J Bone Jt Infect 2020; 5(3):110-117. doi:10.7150/jbji.43254

Research Paper

Minocycline Combined with Vancomycin for the Treatment of Methicillin-Resistant Coagulase-Negative Staphylococcal Prosthetic Joint Infection Managed with Exchange Arthroplasty

Géraldine Bart1, Valérie Zeller1,2 Corresponding address, Younes Kerroumi2, Beate Heym2,3, Vanina Meyssonnier1,2, Nicole Desplaces2, Marie Dominique Kitzis5, Jean Marc Ziza1,2, Simon Marmor2,4

1. Service de Médecine Interne et Rhumatologie, Groupe Hospitalier Diaconesses-Croix Saint-Simon, Paris, France
2. Centre de Référence des Infections Ostéo-Articulaires Complexes, Groupe Hospitalier Diaconesses-Croix Saint-Simon, Paris, France
3. Laboratoire des Centres de Santé et Hôpitaux d'Ile de France, Groupe Hospitalier Diaconesses-Croix Saint-Simon, Paris, France
4. Service de Chirurgie Osseuse et Traumatologique; Groupe Hospitalier Diaconesses-Croix Saint-Simon, Paris, France
5. Laboratoire de Microbiologie, Groupe Hospitalier Paris Saint-Joseph, Paris, France.

This is an open access article distributed under the terms of the Creative Commons Attribution License (https://creativecommons.org/licenses/by/4.0/). See http://ivyspring.com/terms for full terms and conditions.
Bart G, Zeller V, Kerroumi Y, Heym B, Meyssonnier V, Desplaces N, Kitzis MD, Ziza JM, Marmor S. Minocycline Combined with Vancomycin for the Treatment of Methicillin-Resistant Coagulase-Negative Staphylococcal Prosthetic Joint Infection Managed with Exchange Arthroplasty. J Bone Jt Infect 2020; 5(3):110-117. doi:10.7150/jbji.43254. Available from http://www.jbji.net/v05p0110.htm

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Introduction: Treatment of methicillin-resistant (MR) staphylococcal prosthetic joint infections (PJIs) remains a matter of discussion, with vancomycin-rifampin combination therapy being the preferred treatment for DAIR and one-stage exchange arthroplasty strategies. This study analyzes the outcomes of patients with chronic methicillin-resistant coagulase-negative staphylococcal PJIs treated with vancomycin-minocycline combination therapy.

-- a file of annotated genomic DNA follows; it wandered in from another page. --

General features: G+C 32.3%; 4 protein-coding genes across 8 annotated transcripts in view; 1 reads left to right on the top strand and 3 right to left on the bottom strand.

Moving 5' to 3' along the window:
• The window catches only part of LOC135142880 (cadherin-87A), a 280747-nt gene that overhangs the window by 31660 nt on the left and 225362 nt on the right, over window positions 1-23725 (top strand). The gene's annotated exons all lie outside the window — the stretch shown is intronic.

Methods: This prospective, single center cohort study included all chronic MR coagulase-negative staphylococcal PJIs (01/2004-12/2014) treated with exchange arthroplasty and at least 4 weeks of minocycline-vancomycin. The following endpoints were considered: reinfection including relapse (same microorganism) and a new infection (different microorganism) and PJI-related deaths. Their outcomes were compared with PJIs treated with rifampin-vancomycin during the same period.

Results: Thirty-four patients (median age, 69 years) with 22 hip and 12 knee arthroplasty infections were included. Sixteen (47%) had previously been managed in another center. Median vancomycin MIC of strains was 3 mg/L. Nineteen underwent one-stage, 15 two-stage exchange arthroplasty. After a median [IQR] follow-up of 43 [26-68] months, 2 patients relapsed and 6 developed a new PJI. Compared to 36 rifampin-vancomycin treated PJIs, relapse- or reinfection-free survival rates didn't differ, but more new infections developed in the minocycline group (6 vs 3; P 0.3).

Conclusions: Minocycline-vancomycin combination therapy for chronic MR coagulase-negative staphylococcal PJIs seems to be an interesting therapeutic alternative.

Keywords: prosthetic joint infection, methicillin-resistant Staphylococcus, minocycline, rifampicin


Medical and surgical treatments of chronic prosthetic joint infection (PJI) are still a matter of debate. They combine complete removal of the infected device and effective antibiotic therapy. Staphylococci are the most frequent microorganisms isolated, with 15-50% of the isolates being methicillin-resistant [1-3]. Data from randomized trials on treatment of methicillin-resistant staphylococci are lacking, and the choice of antibiotic(s) and recommendations vary according to authors [4, 5]. International guidelines recommend vancomycin as the preferred treatment [4], combined with rifampin for debridement and irrigation with prosthesis retention (DAIR) and one-stage exchange arthroplasty strategies. Vancomycin monotherapy failed to treat experimental staphylococcal bone infection [6]. Combination therapy with rifampin was the main factor associated with treatment success in humans [7, 8] and in animal models [9-11]. But rifampin cannot be prescribed for all patients: indeed, resistance, allergy, drug intolerance and/or drug interactions are not uncommon.

Minocycline, a tetracycline antibiotic, is naturally effective against methicillin-resistant staphylococci, including multiresistant isolates. In vitro, minocycline remains effective against tetracycline-resistant isolates [12]. Its bone diffusion is high and good bioavailability allows oral intake. We have used this antibiotic for many years in combination with vancomycin to treat multidrug-resistant staphylococci.

The aim of this study was to analyze the outcomes of patients treated with combination antibiotic regimen including minocycline for chronic methicillin-resistant staphylococcal PJI.

Materials and Methods

Study Design

This prospective cohort study was conducted in a French National Referral Center for Bone-and-Joint Infections from January 2004 to December 2014. All patients with PJIs admitted to the Center are registered in our prospective PJI cohort (NCT 01963520, NCT 02801253). Data were extracted from that database. Written informed consent was obtained from all patients and the cohort was approved by the Île-de-France Ethics Committee.